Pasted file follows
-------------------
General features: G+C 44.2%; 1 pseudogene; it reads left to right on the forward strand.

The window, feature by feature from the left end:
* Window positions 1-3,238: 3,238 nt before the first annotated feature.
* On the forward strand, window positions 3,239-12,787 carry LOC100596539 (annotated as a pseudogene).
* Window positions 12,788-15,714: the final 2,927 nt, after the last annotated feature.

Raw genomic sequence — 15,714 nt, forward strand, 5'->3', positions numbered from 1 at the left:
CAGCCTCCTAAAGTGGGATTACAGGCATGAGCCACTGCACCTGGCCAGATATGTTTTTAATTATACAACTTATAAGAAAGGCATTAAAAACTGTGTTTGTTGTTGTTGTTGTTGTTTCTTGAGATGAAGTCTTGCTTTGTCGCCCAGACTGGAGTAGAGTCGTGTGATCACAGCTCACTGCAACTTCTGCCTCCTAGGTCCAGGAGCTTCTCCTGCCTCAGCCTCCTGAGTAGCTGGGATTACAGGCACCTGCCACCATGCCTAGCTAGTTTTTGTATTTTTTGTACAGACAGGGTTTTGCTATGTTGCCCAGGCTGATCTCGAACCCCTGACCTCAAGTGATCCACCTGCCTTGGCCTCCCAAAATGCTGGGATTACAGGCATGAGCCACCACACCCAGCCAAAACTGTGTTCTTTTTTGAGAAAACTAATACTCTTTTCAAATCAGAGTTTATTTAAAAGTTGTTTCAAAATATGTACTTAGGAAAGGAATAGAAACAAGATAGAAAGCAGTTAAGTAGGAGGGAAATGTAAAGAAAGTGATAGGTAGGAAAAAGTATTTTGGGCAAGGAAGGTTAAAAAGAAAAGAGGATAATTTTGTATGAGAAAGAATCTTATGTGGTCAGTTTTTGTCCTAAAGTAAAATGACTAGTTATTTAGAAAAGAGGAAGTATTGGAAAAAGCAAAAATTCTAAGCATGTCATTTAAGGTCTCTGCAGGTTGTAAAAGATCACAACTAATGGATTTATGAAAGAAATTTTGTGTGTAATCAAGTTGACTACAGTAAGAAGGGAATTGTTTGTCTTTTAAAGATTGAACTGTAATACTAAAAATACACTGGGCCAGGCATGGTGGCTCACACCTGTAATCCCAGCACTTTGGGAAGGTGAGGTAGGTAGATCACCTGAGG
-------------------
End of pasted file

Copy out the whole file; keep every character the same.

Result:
General features: G+C 44.2%; 1 pseudogene; it reads left to right on the forward strand.

The window, feature by feature from the left end:
* Window positions 1-3,238: 3,238 nt before the first annotated feature.
* On the forward strand, window positions 3,239-12,787 carry LOC100596539 (annotated as a pseudogene).
* Window positions 12,788-15,714: the final 2,927 nt, after the last annotated feature.

Raw genomic sequence — 15,714 nt, forward strand, 5'->3', positions numbered from 1 at the left:
CAGCCTCCTAAAGTGGGATTACAGGCATGAGCCACTGCACCTGGCCAGATATGTTTTTAATTATACAACTTATAAGAAAGGCATTAAAAACTGTGTTTGTTGTTGTTGTTGTTGTTTCTTGAGATGAAGTCTTGCTTTGTCGCCCAGACTGGAGTAGAGTCGTGTGATCACAGCTCACTGCAACTTCTGCCTCCTAGGTCCAGGAGCTTCTCCTGCCTCAGCCTCCTGAGTAGCTGGGATTACAGGCACCTGCCACCATGCCTAGCTAGTTTTTGTATTTTTTGTACAGACAGGGTTTTGCTATGTTGCCCAGGCTGATCTCGAACCCCTGACCTCAAGTGATCCACCTGCCTTGGCCTCCCAAAATGCTGGGATTACAGGCATGAGCCACCACACCCAGCCAAAACTGTGTTCTTTTTTGAGAAAACTAATACTCTTTTCAAATCAGAGTTTATTTAAAAGTTGTTTCAAAATATGTACTTAGGAAAGGAATAGAAACAAGATAGAAAGCAGTTAAGTAGGAGGGAAATGTAAAGAAAGTGATAGGTAGGAAAAAGTATTTTGGGCAAGGAAGGTTAAAAAGAAAAGAGGATAATTTTGTATGAGAAAGAATCTTATGTGGTCAGTTTTTGTCCTAAAGTAAAATGACTAGTTATTTAGAAAAGAGGAAGTATTGGAAAAAGCAAAAATTCTAAGCATGTCATTTAAGGTCTCTGCAGGTTGTAAAAGATCACAACTAATGGATTTATGAAAGAAATTTTGTGTGTAATCAAGTTGACTACAGTAAGAAGGGAATTGTTTGTCTTTTAAAGATTGAACTGTAATACTAAAAATACACTGGGCCAGGCATGGTGGCTCACACCTGTAATCCCAGCACTTTGGGAAGGTGAGGTAGGTAGATCACCTGAGG